RGU project receives international award for building innovation and research

A project led by architectural experts at Robert Gordon University (RGU) to investigate a new insulation technique for historic buildings has won an industry award for innovation.

The university’s Bogendollo House project, which saw a cutting edge solution used for the first time on the early 19th century category C Listed Building near Fettercairn, has received a merit award in the CIOB (Chartered Institute of Building) International Innovation and Research Awards 2014.

The award is in the Innovation Achiever’s category which recognises outstanding industry-based innovation that has improved upon – or extended beyond – current expectations of best practice.

The project saw the RGU team, led by Dr Amar Bennadji, use water-blown foam developed by Canadian company Icynene specifically for injecting into delicate structures, to insulate an internally-lined solid masonry wall without causing damage to the historic features of the wall.

Following the initial trial, which also received a commendation in last year’s Saltire Society Housing Design Awards, further research and monitoring was carried out to refine the method which has now been successfully used throughout the entire building.

Dr Bennadji, a founding member of RGU’s research institute for Innovation, Design and Sustainability (IDEAS), said:

“We’re delighted that this project has been recognised by the CIOB for its innovation and are excited about the potential it has to help the drive towards better insulating existing building stock across the country, including private small scale houses, castles and churches.

“The foam used in the process expands slowly, putting little pressure on fragile inner walls and, as it is 100% water-blown, it contains no harmful agent. Additionally, through its open cell structure, the foam allows the wall to breathe which assists in controlling moisture movement.”

“The next step for us is to work towards taking Bogendollo to a Passivhaus standard. Passivhaus is the highest level of energy efficiency a building can achieve and it is extremely difficult to reach in existing and historic structures so it will be a big challenge.”

IDEAS research co-ordinator for the Scott Sutherland School of Architecture and Built Environment, Professor Richard Laing, said:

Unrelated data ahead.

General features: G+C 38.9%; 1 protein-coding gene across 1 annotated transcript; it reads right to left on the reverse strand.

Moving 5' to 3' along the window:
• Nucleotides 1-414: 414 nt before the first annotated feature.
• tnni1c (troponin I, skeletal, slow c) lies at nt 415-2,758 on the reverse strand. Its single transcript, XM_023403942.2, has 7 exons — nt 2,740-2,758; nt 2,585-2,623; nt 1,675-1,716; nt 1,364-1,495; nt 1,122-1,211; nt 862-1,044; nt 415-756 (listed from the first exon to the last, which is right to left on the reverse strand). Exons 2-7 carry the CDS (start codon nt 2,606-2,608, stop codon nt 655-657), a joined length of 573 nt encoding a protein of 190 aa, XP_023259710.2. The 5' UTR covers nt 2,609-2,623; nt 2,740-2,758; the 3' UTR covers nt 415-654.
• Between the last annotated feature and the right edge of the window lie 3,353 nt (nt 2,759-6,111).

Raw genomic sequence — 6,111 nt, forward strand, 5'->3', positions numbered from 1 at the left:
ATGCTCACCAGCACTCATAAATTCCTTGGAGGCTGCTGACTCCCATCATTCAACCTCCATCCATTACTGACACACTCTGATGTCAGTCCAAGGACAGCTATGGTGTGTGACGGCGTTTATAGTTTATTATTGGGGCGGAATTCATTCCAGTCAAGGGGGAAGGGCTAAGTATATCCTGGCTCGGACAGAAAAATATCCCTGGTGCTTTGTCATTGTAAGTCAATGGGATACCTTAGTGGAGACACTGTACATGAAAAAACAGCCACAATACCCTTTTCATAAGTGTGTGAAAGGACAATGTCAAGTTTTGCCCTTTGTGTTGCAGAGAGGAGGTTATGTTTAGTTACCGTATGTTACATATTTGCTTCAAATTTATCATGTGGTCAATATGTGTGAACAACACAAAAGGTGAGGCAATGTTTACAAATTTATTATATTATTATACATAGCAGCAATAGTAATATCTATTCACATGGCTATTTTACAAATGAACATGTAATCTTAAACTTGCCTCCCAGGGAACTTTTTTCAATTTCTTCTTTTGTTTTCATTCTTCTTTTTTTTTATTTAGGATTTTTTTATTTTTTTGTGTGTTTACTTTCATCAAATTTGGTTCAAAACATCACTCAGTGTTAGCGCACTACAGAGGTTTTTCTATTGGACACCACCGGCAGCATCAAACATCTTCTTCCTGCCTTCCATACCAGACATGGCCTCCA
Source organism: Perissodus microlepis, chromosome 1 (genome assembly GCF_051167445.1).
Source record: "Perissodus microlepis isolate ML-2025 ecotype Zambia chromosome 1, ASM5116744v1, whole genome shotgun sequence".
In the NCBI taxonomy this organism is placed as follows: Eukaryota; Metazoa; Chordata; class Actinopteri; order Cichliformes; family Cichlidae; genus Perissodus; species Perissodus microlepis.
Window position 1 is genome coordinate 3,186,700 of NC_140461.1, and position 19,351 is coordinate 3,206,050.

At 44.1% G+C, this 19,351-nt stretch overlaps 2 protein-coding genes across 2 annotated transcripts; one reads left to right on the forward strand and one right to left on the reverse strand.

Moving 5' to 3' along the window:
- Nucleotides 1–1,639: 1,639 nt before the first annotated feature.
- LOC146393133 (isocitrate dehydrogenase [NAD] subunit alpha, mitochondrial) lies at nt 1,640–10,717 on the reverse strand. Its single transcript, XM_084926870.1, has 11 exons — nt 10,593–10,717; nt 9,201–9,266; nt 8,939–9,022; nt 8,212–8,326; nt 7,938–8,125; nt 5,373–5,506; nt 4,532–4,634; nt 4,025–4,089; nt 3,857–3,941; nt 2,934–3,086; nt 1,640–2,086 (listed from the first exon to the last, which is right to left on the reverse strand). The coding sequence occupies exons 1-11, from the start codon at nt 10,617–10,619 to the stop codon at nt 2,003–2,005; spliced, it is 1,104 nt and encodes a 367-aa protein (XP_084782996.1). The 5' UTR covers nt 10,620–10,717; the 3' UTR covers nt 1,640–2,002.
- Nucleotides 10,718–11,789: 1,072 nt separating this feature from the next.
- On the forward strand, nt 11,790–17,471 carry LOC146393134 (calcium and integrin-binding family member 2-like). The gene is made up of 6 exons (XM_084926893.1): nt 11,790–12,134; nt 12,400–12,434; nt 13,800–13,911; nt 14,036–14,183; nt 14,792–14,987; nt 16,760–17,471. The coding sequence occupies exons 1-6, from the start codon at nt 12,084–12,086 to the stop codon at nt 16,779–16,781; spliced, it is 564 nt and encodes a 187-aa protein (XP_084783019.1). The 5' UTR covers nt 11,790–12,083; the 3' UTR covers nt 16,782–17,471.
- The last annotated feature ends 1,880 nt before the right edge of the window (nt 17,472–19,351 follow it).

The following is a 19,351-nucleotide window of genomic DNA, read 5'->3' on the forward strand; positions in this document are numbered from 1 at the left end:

“It is great that an RGU project has been recognised in this way by the CIOB, particularly in an international category such as this, as it highlights the ground breaking work that our researchers are involved in.

“Amar’s work has shown the value of RGU working with companies to develop new and innovative ways in which we can improve our buildings.”

The team of 16 experts, which included academics, industry representatives and a historian, came up with the solution thanks to a deep understanding of traditionally built structures, which has mostly been abandoned today.

Under new European regulations, the 400,000 historic listed buildings in the UK are required to be insulated in order to make appropriate energy and carbon savings.

Dr Bennadji said:

“After insulating the entire building, the heat transfer through the walls was reduced by 50%, which if applied on a larger scale across the UK could have a huge impact on reducing carbon emissions from existing and historic buildings.

“Existing buildings will still represent 80% of the building stock by 2050, the date by which the UK is aiming to cut its carbon emissions by 80% from 1990 level.”

Dr Bennadji is now looking for partners with other research expertise to improve the airtightness of the building’s sash windows, a complex addition to the building industry from the Victorian era.

He has received further funding to assess the current building performance and energy demand released by the biomass boiler that the house was equipped with.

He added:

“A big thank you to the building’s owners, David and Lisa Gibbons-Wood, who offered their house for these trials despite the risks involved.”

The initial trial was funded by the European Regional Development Fund and the Scottish Government’s SEEKIT Programme under the Construction Improvement Club (CIC) scheme.

The completion of the project was funded through the UK government initiative Green Deal, Icynene, Kishorn Insulations and Mr and Mrs Gibbons-Wood.

The two phases were completed as part of a collaboration between RGU, Heriot-Watt University in Edinburgh, local architect consultants and industry partners Icynene, Kishorn Insulations and GMS Renewable Products.